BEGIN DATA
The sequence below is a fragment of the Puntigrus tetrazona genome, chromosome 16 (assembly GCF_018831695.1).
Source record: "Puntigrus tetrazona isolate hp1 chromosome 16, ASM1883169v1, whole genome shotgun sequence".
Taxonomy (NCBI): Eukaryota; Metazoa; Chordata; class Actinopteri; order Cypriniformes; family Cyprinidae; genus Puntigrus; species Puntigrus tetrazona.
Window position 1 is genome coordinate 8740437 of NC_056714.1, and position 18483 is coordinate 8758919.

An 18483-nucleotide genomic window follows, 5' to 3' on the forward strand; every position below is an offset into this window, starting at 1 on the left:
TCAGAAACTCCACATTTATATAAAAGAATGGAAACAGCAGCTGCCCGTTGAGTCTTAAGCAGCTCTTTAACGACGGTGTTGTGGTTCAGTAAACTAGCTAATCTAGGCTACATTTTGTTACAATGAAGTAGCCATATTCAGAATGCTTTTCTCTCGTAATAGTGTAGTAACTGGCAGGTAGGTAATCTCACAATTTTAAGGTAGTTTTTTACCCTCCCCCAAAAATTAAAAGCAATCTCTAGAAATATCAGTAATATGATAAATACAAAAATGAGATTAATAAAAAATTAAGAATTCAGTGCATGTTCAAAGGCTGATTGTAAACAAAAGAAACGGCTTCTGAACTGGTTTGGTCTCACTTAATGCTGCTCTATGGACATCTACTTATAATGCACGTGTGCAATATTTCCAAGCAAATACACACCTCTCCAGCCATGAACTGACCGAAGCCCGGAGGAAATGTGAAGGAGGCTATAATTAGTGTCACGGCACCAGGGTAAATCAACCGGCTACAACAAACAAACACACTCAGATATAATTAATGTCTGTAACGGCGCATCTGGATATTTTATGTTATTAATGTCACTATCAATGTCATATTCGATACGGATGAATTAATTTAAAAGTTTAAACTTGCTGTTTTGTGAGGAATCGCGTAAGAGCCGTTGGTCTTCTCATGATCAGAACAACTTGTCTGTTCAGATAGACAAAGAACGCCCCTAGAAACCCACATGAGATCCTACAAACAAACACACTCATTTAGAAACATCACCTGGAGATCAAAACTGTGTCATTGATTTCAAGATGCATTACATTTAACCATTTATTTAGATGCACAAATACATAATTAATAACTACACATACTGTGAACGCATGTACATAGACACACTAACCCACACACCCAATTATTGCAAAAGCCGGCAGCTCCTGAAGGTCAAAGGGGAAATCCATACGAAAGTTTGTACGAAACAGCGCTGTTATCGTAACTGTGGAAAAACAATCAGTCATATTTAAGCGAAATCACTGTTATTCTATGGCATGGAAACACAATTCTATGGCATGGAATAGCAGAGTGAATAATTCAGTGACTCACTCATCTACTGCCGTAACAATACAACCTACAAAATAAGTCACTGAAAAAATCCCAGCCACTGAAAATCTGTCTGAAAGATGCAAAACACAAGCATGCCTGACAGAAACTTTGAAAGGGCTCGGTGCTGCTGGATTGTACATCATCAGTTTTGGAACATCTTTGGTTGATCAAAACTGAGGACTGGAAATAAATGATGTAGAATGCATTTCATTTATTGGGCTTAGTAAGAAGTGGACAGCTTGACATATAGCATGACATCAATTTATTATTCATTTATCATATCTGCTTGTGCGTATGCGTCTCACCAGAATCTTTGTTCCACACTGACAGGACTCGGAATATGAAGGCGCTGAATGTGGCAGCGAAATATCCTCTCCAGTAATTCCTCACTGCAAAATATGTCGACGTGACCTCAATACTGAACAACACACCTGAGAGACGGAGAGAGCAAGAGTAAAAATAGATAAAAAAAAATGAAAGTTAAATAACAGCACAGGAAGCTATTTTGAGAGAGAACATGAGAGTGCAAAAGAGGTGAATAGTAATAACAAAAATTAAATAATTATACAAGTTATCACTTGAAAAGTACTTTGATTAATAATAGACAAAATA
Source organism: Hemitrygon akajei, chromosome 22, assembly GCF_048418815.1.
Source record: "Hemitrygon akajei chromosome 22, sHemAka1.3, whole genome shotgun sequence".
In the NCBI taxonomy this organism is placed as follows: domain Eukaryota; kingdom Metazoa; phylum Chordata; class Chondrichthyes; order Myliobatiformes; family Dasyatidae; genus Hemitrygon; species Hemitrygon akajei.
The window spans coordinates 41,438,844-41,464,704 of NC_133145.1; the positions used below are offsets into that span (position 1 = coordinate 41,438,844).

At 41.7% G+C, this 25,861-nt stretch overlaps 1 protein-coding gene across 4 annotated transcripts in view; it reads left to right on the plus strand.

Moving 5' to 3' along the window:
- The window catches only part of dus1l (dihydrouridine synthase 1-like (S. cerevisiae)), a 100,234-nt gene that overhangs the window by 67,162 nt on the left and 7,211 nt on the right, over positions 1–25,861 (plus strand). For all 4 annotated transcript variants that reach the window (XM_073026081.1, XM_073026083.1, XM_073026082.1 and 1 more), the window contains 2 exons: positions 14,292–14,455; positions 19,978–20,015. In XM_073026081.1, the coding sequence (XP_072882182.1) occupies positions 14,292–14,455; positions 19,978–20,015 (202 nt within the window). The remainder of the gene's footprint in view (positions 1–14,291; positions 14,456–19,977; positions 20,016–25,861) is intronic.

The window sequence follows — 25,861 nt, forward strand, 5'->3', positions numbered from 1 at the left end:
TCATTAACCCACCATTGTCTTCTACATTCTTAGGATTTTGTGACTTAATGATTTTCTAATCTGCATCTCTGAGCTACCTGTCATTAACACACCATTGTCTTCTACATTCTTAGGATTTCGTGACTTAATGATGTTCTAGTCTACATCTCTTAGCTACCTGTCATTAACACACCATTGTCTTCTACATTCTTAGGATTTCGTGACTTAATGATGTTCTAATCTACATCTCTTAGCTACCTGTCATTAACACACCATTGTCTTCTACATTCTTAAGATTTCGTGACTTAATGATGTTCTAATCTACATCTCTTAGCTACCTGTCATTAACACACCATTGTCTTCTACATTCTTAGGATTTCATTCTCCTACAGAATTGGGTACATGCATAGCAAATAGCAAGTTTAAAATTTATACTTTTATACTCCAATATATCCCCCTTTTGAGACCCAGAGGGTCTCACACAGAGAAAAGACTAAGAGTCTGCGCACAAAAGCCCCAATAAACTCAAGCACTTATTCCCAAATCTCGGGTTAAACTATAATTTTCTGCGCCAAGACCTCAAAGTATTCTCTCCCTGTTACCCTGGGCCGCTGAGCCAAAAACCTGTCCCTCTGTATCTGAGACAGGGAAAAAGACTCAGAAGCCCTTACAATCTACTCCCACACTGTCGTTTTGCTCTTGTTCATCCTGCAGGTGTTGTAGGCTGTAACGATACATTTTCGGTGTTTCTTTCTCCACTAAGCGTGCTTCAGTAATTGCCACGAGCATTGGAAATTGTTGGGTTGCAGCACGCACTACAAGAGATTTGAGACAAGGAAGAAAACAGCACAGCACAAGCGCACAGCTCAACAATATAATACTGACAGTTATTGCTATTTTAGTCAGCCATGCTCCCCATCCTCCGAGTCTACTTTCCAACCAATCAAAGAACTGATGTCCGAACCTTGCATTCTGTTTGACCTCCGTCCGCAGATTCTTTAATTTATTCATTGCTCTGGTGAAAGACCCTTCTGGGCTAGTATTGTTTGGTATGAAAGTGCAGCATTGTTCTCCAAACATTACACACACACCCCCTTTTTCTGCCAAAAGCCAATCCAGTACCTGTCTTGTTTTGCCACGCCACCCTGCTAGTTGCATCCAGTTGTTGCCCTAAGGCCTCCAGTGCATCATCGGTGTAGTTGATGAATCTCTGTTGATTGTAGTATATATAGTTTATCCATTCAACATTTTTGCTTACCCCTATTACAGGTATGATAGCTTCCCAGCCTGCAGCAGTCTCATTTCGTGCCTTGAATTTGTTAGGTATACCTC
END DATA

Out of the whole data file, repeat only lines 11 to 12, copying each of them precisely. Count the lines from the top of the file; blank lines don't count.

At 41.7% G+C, this 25,861-nt stretch overlaps 1 protein-coding gene across 4 annotated transcripts in view; it reads left to right on the plus strand.

Moving 5' to 3' along the window: